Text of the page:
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Thea Musgrave

Publisher: Novello & Co

Sunrise (2009),
Commissioned by Backshore Artists Project Inc. on the occasion of Carol Wincenc's 40th anniversary on concert stage and underwritten by a generous grant from Linda and Stuart Nelson.
Publisher
Novello & Co Ltd
Category
Works for 2-6 Players
Year Composed
2009
Duration
10 Minutes
Orchestration
Availability


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Score and Part(s)   

Programme Note
Thea Musgrave Sunrise (2009),
Commissioned by Backshore Artists Project Inc. on the occasion of Carol Wincenc’s fortieth anniversary and underwritten by a grant from Linda and Stuart Nelson. First performance, 22 February 2010 at the Morgan Library, New York, by Les Amies (Carol Wincenc, flute; Nancy Allen, harp; Cynthia Phelps, viola).

The work is dedicated to Carol Wincenc for this very special occasion.

It starts slowly with the alto flute leading to a dark dream-like section with a theme that is marked rubato, seductive. The viola echoes this melody but tries to move it to another key. Eventually the tempo quickens as the harp adds a new theme which the others soon copy.

A new svegliato (awakening) follow where the harp and viola encourage the flute to join them in a sprightly scherzo which grows to a climax to herald the sunrise. Here the viola leads with a glowing theme. After the flute has echoed this melody the mood quietens and in a peaceful coda the flute ‘remembers’ the theme from the very opening: it is now bathed in sunlight and is marked luminous.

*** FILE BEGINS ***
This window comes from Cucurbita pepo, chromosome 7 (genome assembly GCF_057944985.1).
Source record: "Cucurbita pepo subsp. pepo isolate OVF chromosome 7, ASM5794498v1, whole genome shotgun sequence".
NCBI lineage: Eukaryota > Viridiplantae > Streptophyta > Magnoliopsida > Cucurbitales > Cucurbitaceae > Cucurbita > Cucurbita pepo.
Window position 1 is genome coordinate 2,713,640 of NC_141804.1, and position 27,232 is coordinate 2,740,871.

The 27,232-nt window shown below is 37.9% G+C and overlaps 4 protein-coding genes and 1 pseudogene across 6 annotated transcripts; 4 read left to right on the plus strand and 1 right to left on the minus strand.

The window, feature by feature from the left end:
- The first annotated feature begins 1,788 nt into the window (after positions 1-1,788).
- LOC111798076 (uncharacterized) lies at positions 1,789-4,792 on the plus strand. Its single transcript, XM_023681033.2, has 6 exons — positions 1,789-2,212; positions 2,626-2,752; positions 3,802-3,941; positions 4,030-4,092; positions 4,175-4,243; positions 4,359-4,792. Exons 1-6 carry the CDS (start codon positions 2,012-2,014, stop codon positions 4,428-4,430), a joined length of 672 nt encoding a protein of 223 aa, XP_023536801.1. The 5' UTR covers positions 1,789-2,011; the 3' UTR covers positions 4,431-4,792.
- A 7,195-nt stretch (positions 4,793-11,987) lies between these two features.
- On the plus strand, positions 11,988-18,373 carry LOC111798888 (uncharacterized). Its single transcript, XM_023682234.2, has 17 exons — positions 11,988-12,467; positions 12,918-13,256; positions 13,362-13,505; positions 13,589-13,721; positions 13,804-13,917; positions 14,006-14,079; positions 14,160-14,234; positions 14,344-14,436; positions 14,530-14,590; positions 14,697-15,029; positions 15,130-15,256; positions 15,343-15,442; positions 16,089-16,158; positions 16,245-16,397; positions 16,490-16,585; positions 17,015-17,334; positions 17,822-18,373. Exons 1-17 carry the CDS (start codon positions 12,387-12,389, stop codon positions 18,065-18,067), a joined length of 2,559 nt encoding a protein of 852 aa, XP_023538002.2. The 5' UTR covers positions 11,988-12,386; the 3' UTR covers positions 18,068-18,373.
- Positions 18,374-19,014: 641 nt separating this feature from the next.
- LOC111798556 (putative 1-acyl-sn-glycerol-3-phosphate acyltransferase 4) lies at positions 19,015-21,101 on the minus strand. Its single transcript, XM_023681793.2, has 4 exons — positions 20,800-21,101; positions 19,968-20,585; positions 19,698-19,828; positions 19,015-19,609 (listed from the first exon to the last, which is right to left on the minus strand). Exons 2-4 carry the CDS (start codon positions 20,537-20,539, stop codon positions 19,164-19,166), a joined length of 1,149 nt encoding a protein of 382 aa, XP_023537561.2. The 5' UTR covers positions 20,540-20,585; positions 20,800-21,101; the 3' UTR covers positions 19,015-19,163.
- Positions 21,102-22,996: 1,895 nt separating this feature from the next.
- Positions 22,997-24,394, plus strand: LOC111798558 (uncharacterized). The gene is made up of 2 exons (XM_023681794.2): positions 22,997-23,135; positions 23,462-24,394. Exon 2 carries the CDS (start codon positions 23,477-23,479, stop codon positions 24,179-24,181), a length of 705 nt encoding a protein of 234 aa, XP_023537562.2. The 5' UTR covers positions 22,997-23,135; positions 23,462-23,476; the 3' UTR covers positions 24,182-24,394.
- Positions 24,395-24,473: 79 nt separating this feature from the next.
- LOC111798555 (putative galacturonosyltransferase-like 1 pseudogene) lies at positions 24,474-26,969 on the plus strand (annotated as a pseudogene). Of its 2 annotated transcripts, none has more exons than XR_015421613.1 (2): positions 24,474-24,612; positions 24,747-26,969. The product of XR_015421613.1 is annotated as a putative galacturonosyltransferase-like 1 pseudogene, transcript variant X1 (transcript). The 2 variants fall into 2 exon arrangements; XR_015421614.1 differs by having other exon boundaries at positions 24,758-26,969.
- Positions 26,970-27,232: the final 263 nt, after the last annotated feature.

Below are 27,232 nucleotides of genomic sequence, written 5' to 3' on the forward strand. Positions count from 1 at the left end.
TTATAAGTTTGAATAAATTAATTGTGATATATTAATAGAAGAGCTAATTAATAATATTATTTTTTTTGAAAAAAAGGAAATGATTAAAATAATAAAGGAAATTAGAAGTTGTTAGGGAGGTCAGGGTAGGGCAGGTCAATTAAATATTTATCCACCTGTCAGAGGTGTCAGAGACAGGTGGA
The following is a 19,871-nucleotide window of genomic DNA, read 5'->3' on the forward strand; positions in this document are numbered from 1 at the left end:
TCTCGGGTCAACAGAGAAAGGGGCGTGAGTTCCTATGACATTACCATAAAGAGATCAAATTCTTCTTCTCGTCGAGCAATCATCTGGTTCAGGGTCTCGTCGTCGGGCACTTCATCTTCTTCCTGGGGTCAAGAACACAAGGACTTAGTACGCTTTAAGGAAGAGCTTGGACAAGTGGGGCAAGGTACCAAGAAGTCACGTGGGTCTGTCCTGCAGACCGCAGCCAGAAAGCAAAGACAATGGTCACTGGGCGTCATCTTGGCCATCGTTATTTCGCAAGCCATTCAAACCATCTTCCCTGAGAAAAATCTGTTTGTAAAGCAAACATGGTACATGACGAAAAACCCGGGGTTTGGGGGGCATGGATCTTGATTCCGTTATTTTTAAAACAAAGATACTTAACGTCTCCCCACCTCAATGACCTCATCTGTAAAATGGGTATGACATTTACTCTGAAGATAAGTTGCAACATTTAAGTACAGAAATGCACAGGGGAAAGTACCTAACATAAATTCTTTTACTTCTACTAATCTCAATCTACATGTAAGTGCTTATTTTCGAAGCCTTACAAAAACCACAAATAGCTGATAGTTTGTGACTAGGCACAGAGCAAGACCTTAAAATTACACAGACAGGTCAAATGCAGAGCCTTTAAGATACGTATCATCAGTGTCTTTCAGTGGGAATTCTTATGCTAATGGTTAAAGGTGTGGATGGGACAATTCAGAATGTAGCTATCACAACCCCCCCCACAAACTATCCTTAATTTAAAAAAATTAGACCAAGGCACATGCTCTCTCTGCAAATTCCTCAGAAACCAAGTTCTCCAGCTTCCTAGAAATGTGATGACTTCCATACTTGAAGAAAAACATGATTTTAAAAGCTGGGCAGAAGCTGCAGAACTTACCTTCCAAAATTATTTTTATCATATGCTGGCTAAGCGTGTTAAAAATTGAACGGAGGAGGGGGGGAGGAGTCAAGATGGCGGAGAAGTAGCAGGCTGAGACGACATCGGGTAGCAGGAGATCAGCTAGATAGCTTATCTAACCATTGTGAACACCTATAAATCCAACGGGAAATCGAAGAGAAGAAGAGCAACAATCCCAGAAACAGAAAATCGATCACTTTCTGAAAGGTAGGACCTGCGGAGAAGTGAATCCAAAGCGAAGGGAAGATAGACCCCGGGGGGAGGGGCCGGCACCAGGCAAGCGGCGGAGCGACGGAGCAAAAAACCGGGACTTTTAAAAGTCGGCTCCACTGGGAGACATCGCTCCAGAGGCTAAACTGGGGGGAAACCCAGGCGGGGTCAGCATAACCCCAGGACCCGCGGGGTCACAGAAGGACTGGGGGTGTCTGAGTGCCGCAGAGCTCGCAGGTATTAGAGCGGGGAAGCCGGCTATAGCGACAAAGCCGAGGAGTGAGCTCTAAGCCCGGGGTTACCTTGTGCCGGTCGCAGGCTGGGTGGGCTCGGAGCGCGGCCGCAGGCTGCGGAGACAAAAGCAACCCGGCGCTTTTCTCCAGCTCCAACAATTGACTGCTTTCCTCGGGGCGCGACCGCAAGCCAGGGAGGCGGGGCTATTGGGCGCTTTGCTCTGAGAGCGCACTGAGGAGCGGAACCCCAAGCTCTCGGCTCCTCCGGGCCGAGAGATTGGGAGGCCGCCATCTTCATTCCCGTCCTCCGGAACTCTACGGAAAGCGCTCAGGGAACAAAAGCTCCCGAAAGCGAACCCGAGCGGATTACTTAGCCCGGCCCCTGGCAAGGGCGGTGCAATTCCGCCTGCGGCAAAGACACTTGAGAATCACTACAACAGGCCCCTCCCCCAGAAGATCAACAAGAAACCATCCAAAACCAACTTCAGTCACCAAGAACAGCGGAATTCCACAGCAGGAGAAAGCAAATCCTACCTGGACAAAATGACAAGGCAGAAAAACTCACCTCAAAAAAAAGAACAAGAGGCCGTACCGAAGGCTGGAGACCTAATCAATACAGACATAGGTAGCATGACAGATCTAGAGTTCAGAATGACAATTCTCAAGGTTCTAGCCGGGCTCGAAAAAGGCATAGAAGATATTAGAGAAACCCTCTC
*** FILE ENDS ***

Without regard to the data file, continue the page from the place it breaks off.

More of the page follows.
© 2009 Thea Musgrave

Performances
Date
Title
  • 31 MAR 2012
    Chamber Music Society of Detroit
    Detroit
    Les Amies
    Nancy Allen, Cynthia Phelps, Carol Wincenc
  • 22 FEB 2010
    Sunrise World Premiere
    Morgan Library, New York
    Les Amies
    Carol Wincenc, Cynthia Phelps, Nancy Allen

Reviews
In her painterly Sunrise, Thea Musgrave makes full use of the qualities and flexibility of each instrument, opening the piece with gently chromatic rolling harp chords and a sinuous alto flute melody that the viola quickly takes up. As the work unfolds, meditative flute lines are offset by more outgoing (and, in Ms. Phelps’s performance, interestingly textured) viola figures, with the harp often taking up and expanding on the flute and viola themes.
Allan Kozinn, New York Times,2/23/2010
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